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Posted by: jsonmez | January 4, 2011

Introducing PaceMaker for Android

I’ve been working on a secret side project.

ic_launcher_pacemaker72x72

You can find it on your android market by searching for “PaceMaker” or using this AppBrain link.

Or if you are reading this on your phone, try this link.

qr

If you have seen a few of my posts on Android development, you might have guessed it is an Android application.

If you have seen my post on fitness, you might have guessed it is a fitness app.

Why another running app?

You probably are already familiar with the running applications that are out there, and several of them are really good.

So the question remains, why would I create another running application?

Let me tell you about my own experience trying to get back into shape and when I starting running and see if that answers the question.

Early last year, I decided to start running to get back into shape.  I used a running program called Couch to 5k to get up to being able to run 5k.

I was able to use several of the running applications available for my phone at the time to chart my runs and even post them online.  This was great, but one of the big things I was struggling with was knowing if I was running at the right pace.

On a treadmill this is easy, you can set the MPH you would like to run or the pace and the treadmill will hum along at that pace.  If you want to be running at a 10:00 minute / mile pace, you can easily do it.

When you are outside running, you can’t just run at 10:00 minutes per mile.  You can guess that you are running about that fast, but it is very hard to know.

It’s pretty important to be able to run at a desired pace, for two main reasons:

  1. Making it the whole distance (you don’t want to run too fast or you will die out)
  2. Improving your running (you need to start running at a faster pace gradually in order to get faster)

So as I was running I found that I needed to know what pace I was running, so that I could speed up or slow down if I was running too far above or below that pace.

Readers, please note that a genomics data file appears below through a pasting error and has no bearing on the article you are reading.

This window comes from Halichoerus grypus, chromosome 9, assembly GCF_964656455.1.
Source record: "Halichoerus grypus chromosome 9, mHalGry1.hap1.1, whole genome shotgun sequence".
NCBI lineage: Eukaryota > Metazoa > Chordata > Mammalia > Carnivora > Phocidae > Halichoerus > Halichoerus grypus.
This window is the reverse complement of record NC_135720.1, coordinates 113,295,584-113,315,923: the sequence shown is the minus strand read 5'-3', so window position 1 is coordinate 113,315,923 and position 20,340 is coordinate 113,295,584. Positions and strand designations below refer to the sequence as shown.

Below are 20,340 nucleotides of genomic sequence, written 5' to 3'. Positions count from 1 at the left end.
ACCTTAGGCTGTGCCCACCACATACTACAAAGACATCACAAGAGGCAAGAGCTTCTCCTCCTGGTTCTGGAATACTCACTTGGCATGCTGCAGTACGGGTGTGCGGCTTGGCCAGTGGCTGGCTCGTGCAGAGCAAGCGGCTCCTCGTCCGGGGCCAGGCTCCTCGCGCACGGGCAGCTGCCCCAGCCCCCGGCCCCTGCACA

Once I could run 5k, this became really important, because I wanted to improve my time, but I didn’t want to increase my distance.  (Most experts say running more than about 5k tends to lead to muscle loss, I don’t want to lose muscle, just fat!)

I tried using a Garmin watch to monitor my pace, but that didn’t work out well for a few reasons:

  • It’s clunky and you have to keep trying to look at your wrist while running which causes you to slow down.
  • It’s hard to read small numbers on your bobbing wrist, especially in bright light.
  • The GPS on it took forever to get a lock.
  • The batteries were always dead when I wanted to run.

I set out to make a running application that was mainly geared around tracking your pace.  What I wanted was audio notifications or vibrations which indicated when I was over or under my desired pace by a certain amount.  I couldn’t find any application that would do this, so I created one.

PaceMaker is designed to solve a very specific problem, running at a desired pace outside.  Sure, it tracks your run and will show it on a map, but the primary focus of this application is to help you run at your desired pace.

How does it work?

Once you download the application, it is very simple to use.

The main screen shows your current pace, your target pace, how long you have been running, the distance you have run so far and how many seconds below or above the current pace you are.

Main

Notice the pace is in nice large numbers, so you can read it easily while running.  If you tap the overall pace, it will show your current pace and vice versa.

Overall pace is the pace you have run since you started running while current pace is the approximate current pace in the last 30 seconds or so.

Pressing the start button will start your run, and pressing it again will stop your run, saving your run to a GPX file on your SD Card.

While you are running, if you are over or under your target pace by the amount you set, you will get a nice audio notification saying “Speed up!” or “Slow down!”

You can configure all of these settings in the settings screens.

settings

From this screen you can set the target pace in minutes and seconds, and the distance in miles or kilometers.  You can also set up the alerts.

alerts

From the alerts screen, you can set the alert to fire if you are running too fast or too slow by 15, 30, 45 or 60 seconds, or choose to not alert you.

You can also choose which sound to play if you are running too fast or slow.  A default is provided, but you can select any ringtone on your phone.

Setting the vibrate function will vibrate the phone in a pattern to notify you if you are too fast or slow.

history

All the runs on your SD card can be viewed from the history screen.  Selecting an individual run will display that run and the details on a map.

history_detail

Comments or suggestions

This is my first Android app, so it was quite a learning experience.  I would appreciate any feedback if you end up buying the application, and 5 star ratings are always appreciated.

I intend to fix any bugs or solve any problems that any users report as well as implement many suggestions, so if you have any please let me know.

If you wouldn’t mind sharing this link with anyone you know who is a runner and has an Android phone, I would be appreciative.